For example, while several population-based studies have demonstrated independent association of plasma Lp-PLA2 levels—which largely reflect LDLLp-PLA2—with increased cardiovascular risk, HDL-associated Lp-PLA2 may be atheroprotective.7 Recent studies also indicate that oxidized phospholipids (oxPL) are preferentially sequestered by Lp(a), and subsequently degraded by Lp(a)-associated Lp-PLA2. These findings suggest that Lp(a) is a potential scavenger of oxPL, providing novel insight into the role of Lp(a) and Lp(a)-associated Lp-PLA2 in normal physiology as well as in inflammation and atherosclerosis.16

Elevated plasma Lp-PLA2 raises the risk of cardiovascular events by approximately 2 fold.16 Multiple prospective epidemiologic studies have demonstrated association of increased Lp-PLA2 levels with primary coronary or cardiovascular events, future coronary events, and stroke, suggesting that Lp-PLA2 has significant clinical utility as a cardiovascular risk marker.17

Further support for the proatherogenic role of LDLLp-PLA2 is derived from its preferential association with sdLDL,36 the most atherogenic LDL species.37 The enrichment of sdLDL with Lp- PLA2 enhances production of lysoPC during oxidation, in both normolipidemic and hypercholesterolemic patients.38 Other studies have demonstrated that Lp-PLA2 may significantly contribute to the atherogenicity of the electronegative LDL subfraction.39,40

Lp-PLA2 and Ethnicity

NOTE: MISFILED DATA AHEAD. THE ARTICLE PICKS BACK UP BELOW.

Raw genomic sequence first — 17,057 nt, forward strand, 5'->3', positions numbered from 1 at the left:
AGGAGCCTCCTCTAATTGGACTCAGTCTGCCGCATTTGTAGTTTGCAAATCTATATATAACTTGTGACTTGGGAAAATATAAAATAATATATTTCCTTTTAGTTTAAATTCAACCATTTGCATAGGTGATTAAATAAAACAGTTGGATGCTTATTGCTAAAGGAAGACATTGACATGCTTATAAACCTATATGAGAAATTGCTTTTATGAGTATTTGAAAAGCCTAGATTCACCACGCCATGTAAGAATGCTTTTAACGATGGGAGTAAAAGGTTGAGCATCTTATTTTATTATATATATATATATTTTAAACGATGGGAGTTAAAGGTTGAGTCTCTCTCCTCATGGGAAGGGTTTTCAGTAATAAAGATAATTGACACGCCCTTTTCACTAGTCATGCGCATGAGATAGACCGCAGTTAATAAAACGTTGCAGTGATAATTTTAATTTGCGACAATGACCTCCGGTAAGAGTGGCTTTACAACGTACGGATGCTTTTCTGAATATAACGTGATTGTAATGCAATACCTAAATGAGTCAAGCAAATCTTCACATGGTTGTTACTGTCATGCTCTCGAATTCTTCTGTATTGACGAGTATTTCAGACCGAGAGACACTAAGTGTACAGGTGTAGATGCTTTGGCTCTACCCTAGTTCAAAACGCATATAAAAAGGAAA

Emerging data suggest that metabolic and inflammatory factors impacting CVD risk differ across ethnic groups.26,32,33 There are several important differences between African-Americans and Caucasians with respect to Lp-PLA2. First, among subjects with CAD, Lp-PLA2 activity levels were higher among African- Americans. Second, the difference in Lp-PLA2 activity levels between CAD and non-CAD subjects was higher among African- Americans. Furthermore, the Lp-PLA2 index, a measure of enzymatic properties, was independently associated with the extent of CAD among African-Americans.41

Lp-PLA2 and Cardiovascular Disease

Functional medicine physicians seek the underlying problem. Cardiovascular disease is a complex process with over 400 different contributing risk factors. Understanding Lp-PLA2 helps us evaluate cardiovascular disease risk as well as where we should place our efforts to try to resolve the issue.

Lp-PLA2 is a vascular-specific proinflammatory enzyme that operates in the arterial intima.

Lp-PLA2 localizes to atherosclerotic plaque, particularly in those with a necrotic core and in ruptured plaques.42 High levels of Lp-PLA2 are found in rupture- prone plaques, and it appears that Lp-PLA2 is released from these plaques into the circulation. Lp-PLA2 is primarily produced by macrophages and then bound to various lipoproteins, including the apoB portion of LDLs and Lp(a).14

Staining of coronary and carotid tissue demonstrates the presence of Lp-PLA2 in the thin fibrous cap of rupture-prone plaques, but not in the early-stage plaques.43 Coronary and carotid tissue concentrations of Lp- PLA2 are notably very high in the rupture-prone shoulder region of thin fibrous cap atheromas, and histopathologic stains reveal that Lp-PLA2 colocalizes with macrophages and oxidized LDL in atherosclerotic coronary and carotid plaques.44

Lp-PLA2 hydrolyzes phospholipids on oxidized LDL particles in the subendothelial space. Lp-PLA2 hydrolyzes the center (n-2) ester bond of phospholipids, which yields oxidized fatty acids and lysoPC, a molecule with a range of potentially atherogenic effects, including chemoattraction of monocytes, increased expression of adhesion molecules, and inhibition of endothelial nitric oxide production.10,45